6. For use with an elongate conveyor belt designed to transport articles from one location to another, the pusher device as recited in claim 4 in which the energizing of said brake component of said clutch/brake combination causes said arm to reliably stop at said inactive position after an outward stroke.
7. For use with an elongate conveyor belt designed to transport articles from one location to another, the pusher device as recited in claim 6 in which the energizing of said brake component of said clutch/brake is brought about at the correct time by electrical components including at least one limit switch.
8. For use with an elongate conveyor belt designed to transport articles from one location to another, the pusher device as recited in claim 6 in which the energizing of said brake component of said clutch/brake combination is brought about at the correct time by electrical components including a rotary encoder.
9. For use with an elongate conveyor belt designed to transport articles from one location to another, the pusher device as recited in claim 1 in which means connected to said paddle are utilized for causing a limited amount of rotation of said paddle with respect to said arm before said paddle comes into contact with the selected article on the belt.
10. For use with an elongate conveyor belt designed to transport articles from one location to another, the pusher device as recited in claim 1 in which said paddle has front and rear ends, and restraint means are pivotally attached to said front end, such that during an outward stroke, said front end of said paddle will travel less far across the belt than the rear end of said paddle.
11. For use with an elongate conveyor belt designed to transport articles from one location to another, a pusher device as recited in claim 1 in which said paddle has front and rear ends, with said second end of said arm being rotatably attached at a location approximately midway between said front and rear ends of said paddle, and a pivotally mounted link attached to said front end of said paddle, so as to limit the outward movement of said front end of said paddle during rotation of said arm about its fixed pivot, the restraint of said front end of said paddle causing said paddle to pivot with respect to said second end of said arm and to permit the rear end of said paddle to move for a considerable extent across the belt as said arm nears its full stroke, thus imparting additional thrust to a contacted article carried by the belt.
12. A pusher device for use with an elongate conveyor belt operably arranged on a generally horizontally disposed support surface, which conveyor belt is designed to move along said surface and to transport articles from one location to another, mounting means operably located on said support surface relatively close to one long side edge of the belt, upon which mounting means said pusher device is operably mounted, said pusher device utilizing an elongate, rotatably mounted arm having first and second ends, said first end being pivotally affixed to said mounting means relatively close to the long side edge of the belt, with said rotatably mounted arm being arranged to rotate about said mounting means for less than 90°, said rotatably mounted arm normally residing in an inactive position in general alignment with the long side edge of the belt, said second end being arranged to extend, on occasion, from said inactive position, across at least a portion of the belt when a selected article carried by the belt is to be deflected off of the belt, an article-engaging paddle rotatably mounted on said second end of said rotatably mounted arm, said paddle having front and rear ends, with the attachment point of said paddle to said arm being at a location approximately midway between said front and rear ends, said paddle being able to rotate with respect to said arm for a limited extent, a link having first and second ends, with a first end pivotally attached to said support surface at a location laterally removed from said mounting means on said support surface, said second end of said link pivotally attached to said paddle at a location adjacent one end of said paddle, with said link serving to control and limit the motion of said paddle during rotation with respect to said rotatably mounted arm, actuating means for causing selected rotation of said rotatably mounted arm about said mounting means, such that upon said actuating means being activated to cause said rotatably mounted arm to undertake rotation in an arcuate manner about said mounting means, said paddle will move in an arc across the conveyor belt in a direction consistent with the direction of belt travel so as to briefly but continuously contact the selected article, and cause such article to be deflected off of the belt, said actuating means thereafter causing the retraction of said rotatably mounted arm from its extended position, and braking means for causing said arm to stop at said inactive position.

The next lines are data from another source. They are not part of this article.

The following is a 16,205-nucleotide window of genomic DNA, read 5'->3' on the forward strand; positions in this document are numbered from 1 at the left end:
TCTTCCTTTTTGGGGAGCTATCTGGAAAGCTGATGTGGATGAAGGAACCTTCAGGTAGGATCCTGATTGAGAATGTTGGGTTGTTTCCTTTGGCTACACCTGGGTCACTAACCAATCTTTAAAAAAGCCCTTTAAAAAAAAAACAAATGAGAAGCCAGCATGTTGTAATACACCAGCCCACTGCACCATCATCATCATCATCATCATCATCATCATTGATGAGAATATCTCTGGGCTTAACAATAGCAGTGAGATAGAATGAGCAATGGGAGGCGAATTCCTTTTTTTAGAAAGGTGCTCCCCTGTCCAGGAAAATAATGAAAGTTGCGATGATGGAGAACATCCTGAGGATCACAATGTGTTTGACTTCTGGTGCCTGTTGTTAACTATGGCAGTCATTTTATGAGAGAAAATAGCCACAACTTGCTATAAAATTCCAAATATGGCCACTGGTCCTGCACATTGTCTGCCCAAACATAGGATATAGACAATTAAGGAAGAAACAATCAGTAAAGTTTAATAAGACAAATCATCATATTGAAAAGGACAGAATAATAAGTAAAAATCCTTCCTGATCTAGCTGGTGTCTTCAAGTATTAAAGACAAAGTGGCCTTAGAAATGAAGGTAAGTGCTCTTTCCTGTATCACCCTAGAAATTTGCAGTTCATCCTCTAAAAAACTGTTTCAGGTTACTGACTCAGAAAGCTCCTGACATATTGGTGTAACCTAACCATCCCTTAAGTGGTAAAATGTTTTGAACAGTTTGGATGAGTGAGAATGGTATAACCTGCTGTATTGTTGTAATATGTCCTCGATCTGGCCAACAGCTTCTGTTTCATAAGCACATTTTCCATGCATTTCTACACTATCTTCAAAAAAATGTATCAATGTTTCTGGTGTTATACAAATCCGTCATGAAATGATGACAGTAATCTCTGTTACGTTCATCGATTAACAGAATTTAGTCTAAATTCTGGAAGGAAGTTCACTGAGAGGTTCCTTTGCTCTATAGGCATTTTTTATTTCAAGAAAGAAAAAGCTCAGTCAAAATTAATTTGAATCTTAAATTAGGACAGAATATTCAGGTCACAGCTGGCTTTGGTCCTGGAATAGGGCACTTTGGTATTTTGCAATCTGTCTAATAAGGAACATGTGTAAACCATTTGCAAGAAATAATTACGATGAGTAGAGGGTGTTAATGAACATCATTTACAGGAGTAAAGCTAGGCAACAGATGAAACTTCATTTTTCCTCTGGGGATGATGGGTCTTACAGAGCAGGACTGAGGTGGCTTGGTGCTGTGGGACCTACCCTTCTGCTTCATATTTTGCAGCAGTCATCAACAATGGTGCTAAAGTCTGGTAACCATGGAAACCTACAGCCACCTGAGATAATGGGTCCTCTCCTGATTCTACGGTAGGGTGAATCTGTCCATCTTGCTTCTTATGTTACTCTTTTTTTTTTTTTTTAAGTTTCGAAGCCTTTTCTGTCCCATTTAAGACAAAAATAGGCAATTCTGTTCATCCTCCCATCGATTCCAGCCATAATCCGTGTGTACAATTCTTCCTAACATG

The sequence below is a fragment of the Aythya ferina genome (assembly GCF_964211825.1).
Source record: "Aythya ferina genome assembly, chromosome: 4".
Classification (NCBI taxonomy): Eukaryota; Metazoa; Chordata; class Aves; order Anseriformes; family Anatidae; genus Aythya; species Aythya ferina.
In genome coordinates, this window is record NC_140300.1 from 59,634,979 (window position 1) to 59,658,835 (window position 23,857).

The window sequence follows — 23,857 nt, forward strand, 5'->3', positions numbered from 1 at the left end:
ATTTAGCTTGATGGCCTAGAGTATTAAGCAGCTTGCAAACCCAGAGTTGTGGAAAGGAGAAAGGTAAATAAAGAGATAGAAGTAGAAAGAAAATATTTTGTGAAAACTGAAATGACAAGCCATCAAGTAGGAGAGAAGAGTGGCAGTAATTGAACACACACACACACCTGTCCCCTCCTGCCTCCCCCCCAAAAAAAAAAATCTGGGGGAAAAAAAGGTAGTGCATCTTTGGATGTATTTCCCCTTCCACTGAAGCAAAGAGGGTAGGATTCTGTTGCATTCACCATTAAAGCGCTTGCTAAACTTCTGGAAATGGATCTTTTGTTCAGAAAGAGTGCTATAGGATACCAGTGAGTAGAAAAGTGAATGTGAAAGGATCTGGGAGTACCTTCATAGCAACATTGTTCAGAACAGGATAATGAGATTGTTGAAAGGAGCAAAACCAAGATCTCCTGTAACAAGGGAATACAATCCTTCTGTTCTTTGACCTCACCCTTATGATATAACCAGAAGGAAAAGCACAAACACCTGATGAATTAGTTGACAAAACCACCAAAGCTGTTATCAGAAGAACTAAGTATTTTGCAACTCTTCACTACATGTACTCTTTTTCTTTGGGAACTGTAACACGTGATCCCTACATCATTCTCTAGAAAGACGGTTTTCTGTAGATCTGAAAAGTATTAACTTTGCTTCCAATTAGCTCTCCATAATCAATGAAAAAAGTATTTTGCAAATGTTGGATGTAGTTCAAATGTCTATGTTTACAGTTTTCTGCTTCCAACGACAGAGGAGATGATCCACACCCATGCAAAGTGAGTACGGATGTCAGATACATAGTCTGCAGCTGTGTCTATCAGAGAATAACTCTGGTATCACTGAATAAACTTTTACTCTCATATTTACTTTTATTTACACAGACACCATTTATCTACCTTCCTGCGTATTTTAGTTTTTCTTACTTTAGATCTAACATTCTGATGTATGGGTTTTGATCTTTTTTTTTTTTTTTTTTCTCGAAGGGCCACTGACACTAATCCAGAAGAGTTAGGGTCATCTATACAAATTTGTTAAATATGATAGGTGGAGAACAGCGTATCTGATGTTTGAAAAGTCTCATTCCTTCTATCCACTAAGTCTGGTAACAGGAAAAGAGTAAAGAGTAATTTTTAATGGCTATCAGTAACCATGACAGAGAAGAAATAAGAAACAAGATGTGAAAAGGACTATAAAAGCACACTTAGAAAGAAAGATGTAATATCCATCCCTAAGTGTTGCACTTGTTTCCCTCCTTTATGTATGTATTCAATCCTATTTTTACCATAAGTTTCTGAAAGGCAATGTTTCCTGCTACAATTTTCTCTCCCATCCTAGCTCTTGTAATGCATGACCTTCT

13. The pusher device for use with an elongate conveyor belt operably arranged on a generally horizontally disposed support surface as recited in claim 12 in which said braking means is caused to function by electrical components including at least one limit switch.
14. The pusher device for use with an elongate conveyor belt operably arranged on a generally horizontally disposed support surface as recited in claim 12 in which said braking means is caused to function by electrical components including a rotary encoder.